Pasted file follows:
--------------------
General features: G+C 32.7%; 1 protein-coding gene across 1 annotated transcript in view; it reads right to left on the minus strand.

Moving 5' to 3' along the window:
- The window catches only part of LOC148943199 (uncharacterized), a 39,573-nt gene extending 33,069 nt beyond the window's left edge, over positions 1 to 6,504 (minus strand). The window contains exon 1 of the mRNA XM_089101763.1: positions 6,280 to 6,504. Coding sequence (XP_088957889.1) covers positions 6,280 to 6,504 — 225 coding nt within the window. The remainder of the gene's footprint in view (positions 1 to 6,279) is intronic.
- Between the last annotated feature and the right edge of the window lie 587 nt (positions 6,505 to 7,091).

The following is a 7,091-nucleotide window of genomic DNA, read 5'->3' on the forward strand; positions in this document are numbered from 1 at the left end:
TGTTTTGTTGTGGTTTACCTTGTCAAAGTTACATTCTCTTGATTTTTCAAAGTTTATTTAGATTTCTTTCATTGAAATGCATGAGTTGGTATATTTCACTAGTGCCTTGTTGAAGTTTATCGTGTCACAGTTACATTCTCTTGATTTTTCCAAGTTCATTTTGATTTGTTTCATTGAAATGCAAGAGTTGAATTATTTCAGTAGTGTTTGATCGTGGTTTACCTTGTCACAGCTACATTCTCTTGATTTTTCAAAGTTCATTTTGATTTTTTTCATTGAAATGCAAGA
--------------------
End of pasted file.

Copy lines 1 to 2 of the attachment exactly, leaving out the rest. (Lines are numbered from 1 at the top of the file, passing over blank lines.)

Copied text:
General features: G+C 32.7%; 1 protein-coding gene across 1 annotated transcript in view; it reads right to left on the minus strand.

Moving 5' to 3' along the window: